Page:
Trio of US senators continue to question FDA's PreCert efforts

Senators Elizabeth Warren, Patty Murry and Tina Smith continued to express concerns about the PreCert's 'Excellence Appraisals,' De Novo pathway and real-wrold performance markers.
By Laura Lovett
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Photo by Sean Rayford/Getty Images

US senators Elizabeth Warren (D-Mass.), Patty Murray (D-Wash.) and Tina Smith (D-Minn.) have penned another letter to the FDA expressing concern over the agency’s PreCert program. 

In it, the senators acknowledge the opportunities for digital health, but also question the proposed regulation's ability to ensure safety of the products. The 10-page letter asks 18 pointed questions about the program and asks for a response by November 20, 2019. 

“Digital health devices can be innovative, transformative, and have the power to alter America's health landscape. We support the agency's efforts to update its medical device review regime to better accommodate digital health devices,” the letter said. “However, it is essential that changes to the FDA's regulatory framework are done in compliance with the current statutory framework and do not compromise public safety.”

WHY IT MATTERS 

The basic goal of the PreCert program, which sets it apart from previous FDA regulatory ventures, is that it will focus not on particular products but on firms and developers.

In the letter, the senators broke down three areas of concern about this approach. The first was that the precertification’s proposed “Excellence Appraisal,” or the set of qualities including health and safety that organizations will be evaluated on. In particular, the senators asked questions about agency's past statements that said companies can have some flexibility when tracking performance.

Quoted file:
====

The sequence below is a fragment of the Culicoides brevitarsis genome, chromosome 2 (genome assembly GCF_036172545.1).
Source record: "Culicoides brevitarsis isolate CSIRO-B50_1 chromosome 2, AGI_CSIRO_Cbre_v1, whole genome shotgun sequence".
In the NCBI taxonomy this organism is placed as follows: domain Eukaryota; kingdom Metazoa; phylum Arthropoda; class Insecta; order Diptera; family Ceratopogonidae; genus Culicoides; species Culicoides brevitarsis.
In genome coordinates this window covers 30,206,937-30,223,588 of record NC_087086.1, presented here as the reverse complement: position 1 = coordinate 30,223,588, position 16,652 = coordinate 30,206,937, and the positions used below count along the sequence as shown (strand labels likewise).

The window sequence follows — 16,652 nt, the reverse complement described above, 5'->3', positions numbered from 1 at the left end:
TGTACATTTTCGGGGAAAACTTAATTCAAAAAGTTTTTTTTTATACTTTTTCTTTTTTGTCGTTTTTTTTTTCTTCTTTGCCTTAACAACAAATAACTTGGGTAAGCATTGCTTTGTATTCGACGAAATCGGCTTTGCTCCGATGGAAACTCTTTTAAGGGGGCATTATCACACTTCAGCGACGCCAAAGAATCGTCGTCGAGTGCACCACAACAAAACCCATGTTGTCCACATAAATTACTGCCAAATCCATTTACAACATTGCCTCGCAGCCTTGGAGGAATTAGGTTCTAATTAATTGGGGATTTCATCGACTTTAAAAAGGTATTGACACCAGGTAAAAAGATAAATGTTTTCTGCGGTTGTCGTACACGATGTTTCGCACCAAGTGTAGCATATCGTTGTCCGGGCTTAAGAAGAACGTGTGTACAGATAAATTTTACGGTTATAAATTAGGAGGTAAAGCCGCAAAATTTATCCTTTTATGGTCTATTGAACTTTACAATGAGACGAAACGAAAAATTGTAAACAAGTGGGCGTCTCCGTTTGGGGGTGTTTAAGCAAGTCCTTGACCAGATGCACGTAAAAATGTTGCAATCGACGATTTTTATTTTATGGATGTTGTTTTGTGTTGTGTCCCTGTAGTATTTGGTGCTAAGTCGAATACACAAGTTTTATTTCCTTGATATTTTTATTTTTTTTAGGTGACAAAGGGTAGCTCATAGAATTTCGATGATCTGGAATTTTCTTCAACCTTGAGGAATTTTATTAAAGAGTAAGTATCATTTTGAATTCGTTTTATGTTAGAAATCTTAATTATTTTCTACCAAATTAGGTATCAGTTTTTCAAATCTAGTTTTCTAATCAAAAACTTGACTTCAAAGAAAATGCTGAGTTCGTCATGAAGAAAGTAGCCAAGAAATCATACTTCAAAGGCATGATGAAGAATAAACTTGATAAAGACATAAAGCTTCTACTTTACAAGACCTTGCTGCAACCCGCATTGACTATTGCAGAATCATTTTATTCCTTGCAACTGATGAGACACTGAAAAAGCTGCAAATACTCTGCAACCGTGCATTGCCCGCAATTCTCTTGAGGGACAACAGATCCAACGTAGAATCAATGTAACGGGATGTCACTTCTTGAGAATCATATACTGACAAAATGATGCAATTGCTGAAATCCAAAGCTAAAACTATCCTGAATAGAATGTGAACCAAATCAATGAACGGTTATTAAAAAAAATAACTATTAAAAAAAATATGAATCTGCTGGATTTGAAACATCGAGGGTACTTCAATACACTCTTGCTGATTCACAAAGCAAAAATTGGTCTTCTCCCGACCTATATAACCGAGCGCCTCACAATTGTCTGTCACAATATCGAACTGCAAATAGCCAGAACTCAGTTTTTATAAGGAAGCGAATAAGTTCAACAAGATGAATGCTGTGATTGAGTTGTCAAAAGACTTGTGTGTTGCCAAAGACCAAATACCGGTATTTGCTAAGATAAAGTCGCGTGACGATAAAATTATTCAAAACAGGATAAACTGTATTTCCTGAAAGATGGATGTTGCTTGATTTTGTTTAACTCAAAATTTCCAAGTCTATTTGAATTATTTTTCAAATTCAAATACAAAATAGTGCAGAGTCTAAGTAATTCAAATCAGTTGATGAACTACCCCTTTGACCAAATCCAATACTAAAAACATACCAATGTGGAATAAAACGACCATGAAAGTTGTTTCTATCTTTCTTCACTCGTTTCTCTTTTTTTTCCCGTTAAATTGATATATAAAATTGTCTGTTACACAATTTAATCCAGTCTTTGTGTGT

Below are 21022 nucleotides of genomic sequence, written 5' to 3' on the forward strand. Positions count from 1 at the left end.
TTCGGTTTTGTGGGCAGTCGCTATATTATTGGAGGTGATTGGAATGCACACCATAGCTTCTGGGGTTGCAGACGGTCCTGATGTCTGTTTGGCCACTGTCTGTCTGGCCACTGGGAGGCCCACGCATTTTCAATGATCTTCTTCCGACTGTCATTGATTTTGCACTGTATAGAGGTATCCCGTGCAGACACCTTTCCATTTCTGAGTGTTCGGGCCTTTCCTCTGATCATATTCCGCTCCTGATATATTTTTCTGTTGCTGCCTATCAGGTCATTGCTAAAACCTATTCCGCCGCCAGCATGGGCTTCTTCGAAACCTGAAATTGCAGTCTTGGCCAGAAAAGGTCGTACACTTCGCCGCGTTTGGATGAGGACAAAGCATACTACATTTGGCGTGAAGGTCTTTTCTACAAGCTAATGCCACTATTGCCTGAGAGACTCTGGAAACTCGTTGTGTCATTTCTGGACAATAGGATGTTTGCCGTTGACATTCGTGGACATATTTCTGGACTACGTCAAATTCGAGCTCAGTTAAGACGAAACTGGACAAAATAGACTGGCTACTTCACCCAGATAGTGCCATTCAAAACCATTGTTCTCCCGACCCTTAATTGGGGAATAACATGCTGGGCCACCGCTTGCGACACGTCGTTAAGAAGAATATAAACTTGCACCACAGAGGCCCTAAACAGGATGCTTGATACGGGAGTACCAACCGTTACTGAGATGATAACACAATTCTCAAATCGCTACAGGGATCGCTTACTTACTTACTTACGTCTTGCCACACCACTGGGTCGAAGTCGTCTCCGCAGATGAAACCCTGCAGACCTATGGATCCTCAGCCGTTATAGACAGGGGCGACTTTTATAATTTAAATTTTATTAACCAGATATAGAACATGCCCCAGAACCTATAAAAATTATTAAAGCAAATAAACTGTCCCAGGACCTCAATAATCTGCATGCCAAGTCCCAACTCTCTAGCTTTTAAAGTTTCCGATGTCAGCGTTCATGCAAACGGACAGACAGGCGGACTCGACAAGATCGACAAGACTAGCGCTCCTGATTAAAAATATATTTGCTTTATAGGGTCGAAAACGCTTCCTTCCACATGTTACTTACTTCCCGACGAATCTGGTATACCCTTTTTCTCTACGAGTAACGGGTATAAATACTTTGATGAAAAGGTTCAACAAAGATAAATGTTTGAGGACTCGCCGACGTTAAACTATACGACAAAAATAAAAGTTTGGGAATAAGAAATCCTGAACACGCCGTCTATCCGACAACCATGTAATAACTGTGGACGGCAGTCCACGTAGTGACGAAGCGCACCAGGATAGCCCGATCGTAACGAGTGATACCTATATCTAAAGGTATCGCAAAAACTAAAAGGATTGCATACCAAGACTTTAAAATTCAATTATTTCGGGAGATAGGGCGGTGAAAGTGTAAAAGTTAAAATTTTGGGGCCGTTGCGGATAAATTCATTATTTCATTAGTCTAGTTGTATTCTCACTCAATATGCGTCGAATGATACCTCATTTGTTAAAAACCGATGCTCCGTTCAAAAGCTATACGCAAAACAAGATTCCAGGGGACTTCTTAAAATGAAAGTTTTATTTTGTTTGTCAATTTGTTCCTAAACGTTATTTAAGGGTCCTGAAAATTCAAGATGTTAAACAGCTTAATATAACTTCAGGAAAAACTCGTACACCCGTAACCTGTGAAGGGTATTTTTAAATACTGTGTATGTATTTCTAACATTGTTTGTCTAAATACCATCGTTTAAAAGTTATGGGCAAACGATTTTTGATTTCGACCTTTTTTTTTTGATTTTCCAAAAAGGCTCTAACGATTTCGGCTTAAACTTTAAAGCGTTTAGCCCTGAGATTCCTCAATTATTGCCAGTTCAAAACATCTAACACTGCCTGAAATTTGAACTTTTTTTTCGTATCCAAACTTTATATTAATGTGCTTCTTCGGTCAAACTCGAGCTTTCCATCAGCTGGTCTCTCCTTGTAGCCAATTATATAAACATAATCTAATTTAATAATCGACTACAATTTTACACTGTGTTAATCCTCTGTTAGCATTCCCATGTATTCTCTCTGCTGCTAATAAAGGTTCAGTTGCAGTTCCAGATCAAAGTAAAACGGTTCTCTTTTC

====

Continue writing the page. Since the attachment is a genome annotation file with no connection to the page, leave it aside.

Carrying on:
The senators also questioned the agency’s ability to monitor whether a company was keeping up the "Excellence Principals." The letter went on to state that “the agency did not, however, provide any additional details on the data or evidence it used to determine companies’ adherence to the Excellence Principles."

The second major focus was on whether or not the De Novo pathway is appropriate as a statutory basis for the pilot program. The senators wondered whether the pathway, which was created in 1997 was intended to be fundamentally altered in this way. 

Lastly the letter touches on post-market surveillance and real-world performance. The letter asks how the agency plans on monitoring companies in the future. 

THE LARGER TREND

This group of senators has been going back and forth with the FDA for over a year nowOriginally the trio wrote a letter expressing concerns to the agency in September 2018. The agency wrote a reply to those concerns in June of 2019. This latest letter is a response to the June correspondence. 

Since former FDA Commissioner Scott Gottlieb announced the PreCert program, the agency has been moving full speed ahead to re-invent its process for clearing digital health products. The PreCert program has the potential to substantially change the way that medical devices are regulated.